Khursheed Manzil, Home to La Martiniere for Nearly 150 Years
During the 1857 war against the British, the castle received a knocking
The 150 year celebrations of Lucknow’s prestigious La Martiniere Girls College include the publication of Khursheed Manzil, The Mansion of the Sun. The magnificent book gets its title from a castle from 1818 which has been the home of the school for nearly 150 years.
Although the school opened in 1869, it moved into Khursheed Manzil castle only two years later in 1871.
A castle that students were always sure is haunted. Nobody believed the students when they talked of the clank, clank sound of chains heard in the dark of the night on the staircase landing next to the dormitory. The stories told by students were dismissed as a figment of their youthful imagination. They scoffed at the boarders who said they did not like to go alone to the toilet in the turret across the terrace for fear of bumping into the Victorian lady in blue who floats down from the heavens occasionally in search of her wedding ring.
Now all these legends and myths whispered to each other on the school campus for over a century have been immortalised in the book:
Straight out of John William Polidori’s writing, there is the Victorian Lady in grey or blue haunting the dormitories on dark, moonless nights; the unseen ‘thing’ clanking its chains up the stairs. Certainly even today, many students will not go to the bathroom in the turret at the far end of the terrace alone at night for fear of running into The Blue Lady. Everyone believes that there is safety in numbers!
The most famous myth in the school is about a secret tunnel that is said to extend from the moat of the Khursheed Manzil to Constantia, home of La Martiniere Boys College. In the girls school it is always the dream of the love struck teenager to traverse the dark subterranean passage to meet with her inamorato.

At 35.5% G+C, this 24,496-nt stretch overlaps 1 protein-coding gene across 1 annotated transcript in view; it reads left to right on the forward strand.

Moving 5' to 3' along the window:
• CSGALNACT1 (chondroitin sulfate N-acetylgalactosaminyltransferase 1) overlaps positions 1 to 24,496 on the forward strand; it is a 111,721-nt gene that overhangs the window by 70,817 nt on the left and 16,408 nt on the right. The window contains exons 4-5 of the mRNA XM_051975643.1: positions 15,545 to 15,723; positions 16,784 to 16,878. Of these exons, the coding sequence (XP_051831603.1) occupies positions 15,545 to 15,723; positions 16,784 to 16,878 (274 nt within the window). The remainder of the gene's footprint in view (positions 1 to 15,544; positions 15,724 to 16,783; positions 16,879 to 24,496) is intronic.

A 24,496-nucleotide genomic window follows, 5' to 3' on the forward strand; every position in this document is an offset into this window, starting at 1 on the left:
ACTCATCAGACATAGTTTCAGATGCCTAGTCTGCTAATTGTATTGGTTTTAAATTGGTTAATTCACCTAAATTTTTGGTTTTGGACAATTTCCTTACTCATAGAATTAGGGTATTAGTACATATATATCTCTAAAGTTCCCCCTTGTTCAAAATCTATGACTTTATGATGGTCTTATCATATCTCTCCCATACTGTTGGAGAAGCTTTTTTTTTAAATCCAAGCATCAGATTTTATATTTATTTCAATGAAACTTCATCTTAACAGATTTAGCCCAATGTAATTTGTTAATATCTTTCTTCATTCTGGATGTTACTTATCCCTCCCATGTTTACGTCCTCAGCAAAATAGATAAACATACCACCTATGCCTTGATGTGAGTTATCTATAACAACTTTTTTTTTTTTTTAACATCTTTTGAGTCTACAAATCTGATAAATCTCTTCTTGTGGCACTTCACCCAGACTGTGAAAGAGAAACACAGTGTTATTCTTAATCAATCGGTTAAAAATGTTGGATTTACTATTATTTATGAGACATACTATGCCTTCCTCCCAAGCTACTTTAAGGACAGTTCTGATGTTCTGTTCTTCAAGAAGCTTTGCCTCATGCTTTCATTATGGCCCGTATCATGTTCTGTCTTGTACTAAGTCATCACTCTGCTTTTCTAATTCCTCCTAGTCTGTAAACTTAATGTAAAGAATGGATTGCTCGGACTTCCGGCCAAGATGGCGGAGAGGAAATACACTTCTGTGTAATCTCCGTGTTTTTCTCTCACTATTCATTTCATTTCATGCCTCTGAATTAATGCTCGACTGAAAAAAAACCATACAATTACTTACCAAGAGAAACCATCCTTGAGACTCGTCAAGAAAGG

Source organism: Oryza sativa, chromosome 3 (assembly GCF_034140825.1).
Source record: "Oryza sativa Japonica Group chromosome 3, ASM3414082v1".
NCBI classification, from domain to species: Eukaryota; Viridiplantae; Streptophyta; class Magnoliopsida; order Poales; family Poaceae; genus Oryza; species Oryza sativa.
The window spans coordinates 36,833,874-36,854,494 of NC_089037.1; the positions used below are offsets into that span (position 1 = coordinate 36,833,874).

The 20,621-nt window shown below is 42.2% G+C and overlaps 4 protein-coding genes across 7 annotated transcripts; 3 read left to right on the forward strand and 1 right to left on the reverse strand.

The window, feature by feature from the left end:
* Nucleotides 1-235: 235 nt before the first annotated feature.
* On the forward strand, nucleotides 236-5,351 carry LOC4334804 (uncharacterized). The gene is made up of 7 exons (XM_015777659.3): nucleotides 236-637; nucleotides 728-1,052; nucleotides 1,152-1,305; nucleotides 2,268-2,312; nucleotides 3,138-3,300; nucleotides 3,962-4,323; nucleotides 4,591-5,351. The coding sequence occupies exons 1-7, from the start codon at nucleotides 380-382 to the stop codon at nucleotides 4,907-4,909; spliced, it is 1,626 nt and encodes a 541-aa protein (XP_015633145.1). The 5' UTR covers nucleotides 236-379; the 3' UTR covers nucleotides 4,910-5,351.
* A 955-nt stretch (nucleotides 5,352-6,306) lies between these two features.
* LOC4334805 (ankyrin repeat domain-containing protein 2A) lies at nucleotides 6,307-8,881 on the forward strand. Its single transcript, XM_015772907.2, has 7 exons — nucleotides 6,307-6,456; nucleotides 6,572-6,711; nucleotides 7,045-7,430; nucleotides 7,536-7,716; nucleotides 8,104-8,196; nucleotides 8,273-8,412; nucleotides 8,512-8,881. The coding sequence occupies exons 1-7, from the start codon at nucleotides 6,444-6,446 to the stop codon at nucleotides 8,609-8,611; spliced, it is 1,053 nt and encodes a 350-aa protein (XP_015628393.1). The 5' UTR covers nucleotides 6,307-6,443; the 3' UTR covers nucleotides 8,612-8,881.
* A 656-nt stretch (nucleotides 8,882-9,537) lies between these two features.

The foundation of the castle was laid by Saadat Ali Khan II, sixth ruler of Lucknow for his queen Khursheed Zadi. It was completed by his son Ghaziuddin Haider. Captain Duncan McLeod of the British East India Company designed Khursheed Manzil with hexagonal towers, battlements, a 12 foot wide moat and a drawbridge in imitation of an English Lord’s castle. McLeod was hired in 1813 on a salary of Rs 1500 per month with free furnished accommodation and a string of servants as perk.
The castle is crowned with turrets and stands on elevated land that once had the Chiraiya Jheel, a lake of birds kissing its feet. The lake has long dried up.
Many ancient edifices are found on the premises of the historic Khursheed Manzil, like the walled well, connected through a channel to the River Gomti. There is a grave close to the well that is tended by the support staff in belief that the spirit of the one buried there keeps a watchful eye on the college. But no one knows who the grave belongs to.